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Is there a ‘right way’ to go about car development?

Mar 9, 2013, 8:30 AM EDT

McLaren's F1 driver Button of Britain sits in his car as mechanics push him during a training session at Circuit de Catalunya racetrack in Montmelo Reuters

Winter testing has left us with more questions than answers. Mercedes were strong during the final test in Barcelona, but the team maintain that they are not favorites for the opening round in Melbourne. Closest challengers Ferrari have set their sights on a podium, as have Red Bull despite the latter failing to repeat their championship winning form during the pre-season, whilst McLaren have said they merely want points. Jenson Button believes that by sacrificing the first few races to focus on car development, the team will be stronger come the end of the season. This yields the question: is there are ‘right way’ to go about car development?

The ideal path is to prepare, be quick initially, and to sustain this pace throughout the season, although this is nigh-on impossible to achieve. Red Bull came close in 2011 as Vettel coasted to a second title, but they did struggle mid way through the season as Ferrari and McLaren caught up. It was already too late though, and Button’s 2009 championship victory was a similar story. He won six of the first seven races after Brawn’s preparation (two years in the making) paid off, and although he failed to win after the Turkish GP, it proved to be enough.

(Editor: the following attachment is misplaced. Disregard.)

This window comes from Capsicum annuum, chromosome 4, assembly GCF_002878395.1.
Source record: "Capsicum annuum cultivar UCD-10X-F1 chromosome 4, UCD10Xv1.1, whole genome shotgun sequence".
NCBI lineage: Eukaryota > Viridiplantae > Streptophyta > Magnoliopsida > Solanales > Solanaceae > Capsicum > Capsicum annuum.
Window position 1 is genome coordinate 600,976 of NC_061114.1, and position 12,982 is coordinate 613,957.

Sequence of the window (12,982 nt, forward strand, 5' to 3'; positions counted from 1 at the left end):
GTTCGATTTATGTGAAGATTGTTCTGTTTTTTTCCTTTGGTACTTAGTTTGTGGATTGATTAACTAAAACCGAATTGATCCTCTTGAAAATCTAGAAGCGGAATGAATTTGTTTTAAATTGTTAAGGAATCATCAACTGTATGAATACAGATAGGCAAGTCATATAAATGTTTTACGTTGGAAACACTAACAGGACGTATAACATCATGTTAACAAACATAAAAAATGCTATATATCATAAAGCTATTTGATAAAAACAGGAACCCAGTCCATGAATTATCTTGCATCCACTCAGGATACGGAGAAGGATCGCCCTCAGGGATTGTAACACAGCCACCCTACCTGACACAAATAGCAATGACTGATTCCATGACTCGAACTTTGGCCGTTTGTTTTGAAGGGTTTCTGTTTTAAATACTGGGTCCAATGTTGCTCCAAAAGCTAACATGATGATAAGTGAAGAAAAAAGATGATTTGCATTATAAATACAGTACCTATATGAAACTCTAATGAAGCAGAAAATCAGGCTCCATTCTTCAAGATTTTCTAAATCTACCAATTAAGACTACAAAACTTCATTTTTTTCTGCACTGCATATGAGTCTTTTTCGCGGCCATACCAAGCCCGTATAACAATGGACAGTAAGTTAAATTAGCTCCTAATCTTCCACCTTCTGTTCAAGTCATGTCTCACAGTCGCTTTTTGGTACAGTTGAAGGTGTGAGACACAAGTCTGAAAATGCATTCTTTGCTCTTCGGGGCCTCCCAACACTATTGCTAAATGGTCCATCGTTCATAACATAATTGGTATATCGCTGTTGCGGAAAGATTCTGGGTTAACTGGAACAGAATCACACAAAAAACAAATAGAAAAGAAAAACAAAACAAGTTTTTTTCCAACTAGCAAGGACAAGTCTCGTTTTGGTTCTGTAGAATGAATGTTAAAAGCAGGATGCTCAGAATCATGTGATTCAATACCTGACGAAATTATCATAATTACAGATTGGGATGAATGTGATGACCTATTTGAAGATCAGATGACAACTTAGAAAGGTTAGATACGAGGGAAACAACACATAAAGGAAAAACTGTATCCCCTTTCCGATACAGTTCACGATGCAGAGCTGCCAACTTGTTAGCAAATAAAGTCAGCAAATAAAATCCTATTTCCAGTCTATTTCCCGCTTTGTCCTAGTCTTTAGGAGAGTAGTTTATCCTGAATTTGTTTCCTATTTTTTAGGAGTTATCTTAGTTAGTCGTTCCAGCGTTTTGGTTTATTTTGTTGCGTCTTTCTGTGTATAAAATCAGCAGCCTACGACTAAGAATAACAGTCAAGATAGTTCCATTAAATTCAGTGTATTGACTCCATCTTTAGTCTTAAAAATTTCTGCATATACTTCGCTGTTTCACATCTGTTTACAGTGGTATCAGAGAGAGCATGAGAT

Mercedes (who emerged from Brawn GP) appear to be taking this route for 2013. Their late-2012 form suggests that the 2013 car has been their primary focus for a while now, and if the Silver Arrows can get the jump on their rivals in the early rounds, it could be a fruitful season for the team.

However, Red Bull’s 2012 success also shows how the “slow and steady” approach can work. It wasn’t until the end of the European season that Vettel really found championship winning form, but by having the quickest car, he always had the upper hand over Fernando Alonso. McLaren appear to be taking this route in 2013, and it could work in their favor should Mercedes’ pace not continue.

With the new Pirelli tires providing a fresh challenge for the teams, the ‘long term’ approach could be the better option. The opening few races always throw up surprises, and McLaren could use this to their advantage by snatching a win or two even with a ‘slower’ car. There is also a large amount of risk behind this method though, and they could find their championship hopes in tatters by the beginning of the European season in Spain. Whichever approach the teams choose to take, it does add a fascinating dynamic to the 2013 season.

  1. apexassassin - Mar 9, 2013 at 10:36 AM

    So glad to see several different F1 stories on here, I just wish users could find them easier!

    NBC NEEDS TO SHOW ALL F1 SESSIONS LIVE!!!!!!!!!!!!!!!!!!!